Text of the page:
The driver of a bus that swerved off a North Texas highway, leaving two passengers dead and dozens injured, was at the wheel in another fatal accident 15 years ago, but an official Friday downplayed the importance of the earlier accident to the pending investigation.
The Texas Department of Public Safety confirmed that Loyd Rieve, 65, was driving the tour bus Thursday that veered across the highway in Irving and into the center median with 46 passengers aboard.
The bus was operated by a Mansfield company, Cardinal Coach Line Inc. The National Transportation Safety Board is investigating the cause of the crash, which occurred as the group of seniors was heading to an Oklahoma casino.
Court records show that Rieve was driving for another company in 1998 when he struck and killed a man who was trying to render aid at an accident scene on a highway near Dallas.
DPS spokesman Lonny Haschel said authorities will interview Rieve and review his driving record. But Haschel said the 1998 accident will not have any bearing on the investigation into Thursday's wreck.
Rieve remained sedated and in intensive care Friday after suffering three broken ribs, according to his wife, Gail Rieve.
She said her husband, a bus driver for 32 years, remembers little about the accident.
"He came up on the barricade thing," she said. "The next thing he remembers is being in front of the bus."
A Dallas County grand jury declined to indict Rieve on a charge of negligent homicide stemming from the 1998 collision, but Rieve and his employer still faced two civil lawsuits that contended they were negligent.
One lawsuit, filed by the family of the man who was killed, alleged that Central West Motor Stages Inc. of Grand Prairie hired and retained Rieve when it knew or should have known he was unfit and incompetent.
It resulted in a jury finding that the company was negligent for employing Rieve. However, the jury awarded no damages, deciding that the good Samaritan, 22-year-old Chad Rosell of Detroit Lakes, Minn., was largely at fault.
Rosell's attorney, William Dunleavy, said Friday he was stunned when he learned Rieve was the driver of the bus involved in Thursday's accident.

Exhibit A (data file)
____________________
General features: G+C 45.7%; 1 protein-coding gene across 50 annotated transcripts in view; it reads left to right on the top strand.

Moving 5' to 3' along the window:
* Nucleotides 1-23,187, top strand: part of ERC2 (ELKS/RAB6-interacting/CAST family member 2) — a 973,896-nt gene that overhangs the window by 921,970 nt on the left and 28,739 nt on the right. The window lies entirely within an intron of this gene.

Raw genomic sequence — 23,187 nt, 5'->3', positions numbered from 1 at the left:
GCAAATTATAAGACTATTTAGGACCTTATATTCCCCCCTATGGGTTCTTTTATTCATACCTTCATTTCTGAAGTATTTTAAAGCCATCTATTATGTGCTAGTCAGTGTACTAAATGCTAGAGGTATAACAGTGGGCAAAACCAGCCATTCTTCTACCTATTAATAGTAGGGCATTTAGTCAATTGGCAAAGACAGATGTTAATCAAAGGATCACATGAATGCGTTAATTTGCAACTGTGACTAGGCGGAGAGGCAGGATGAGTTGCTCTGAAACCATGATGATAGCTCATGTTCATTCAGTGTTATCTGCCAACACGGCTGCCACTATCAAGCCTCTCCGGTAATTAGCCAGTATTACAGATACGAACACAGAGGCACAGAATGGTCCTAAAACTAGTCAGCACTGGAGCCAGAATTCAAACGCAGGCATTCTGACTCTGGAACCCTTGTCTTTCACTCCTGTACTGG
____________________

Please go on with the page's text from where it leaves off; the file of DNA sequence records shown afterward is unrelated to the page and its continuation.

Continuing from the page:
"I thought, 'Why is this guy still driving?'" Dunleavy said.
The other suit, which made similar allegations, was filed by a bus passenger who was badly injured, according to her attorney, George Otstott. The suit resulted in an out-of-court settlement, he said.
"If I owned a bus company and one of my drivers killed somebody, I might leave him in the garage, make him a mechanic," Otstott said. "Then again, that was 15 years ago. He may have a stellar record since then."
Gail Rieve said the bus struck Rosell because he jumped onto the road and the vehicle's brakes were faulty.
"Loyd did everything he could to save to those people on the bus and that young man," she said.
Messages for the company's general manager and the attorney who represented it in the lawsuits weren't immediately returned Friday.
Paula Hahn, 69, and Sue Taylor, 81, were killed in the Thursday accident. The other 44 passengers sustained various injuries, and some remained hospitalized Friday, officials said.
Taylor, known as "Casino Sue," organized trips to casinos all over Oklahoma and Mississippi, complete with treats for riders and prizes for the biggest loser.
"She simply said, 'I'm going to have a bus. Would they pay me?' And they said, 'Yeah, they pay you,'" her daughter, Pam Boynes, said. "And so she just got it going. And it just got bigger and bigger."
Haschel said the magnitude of the investigation — including interviews with passengers and witnesses, numerous state and federal agencies and an inspection of the bus — means it will take some time to complete.
"The Department of Public Safety has a lot of boots on the ground doing different pieces of the investigation," he said.
Associated Press writers David Warren and Nomaan Merchant contributed to this report.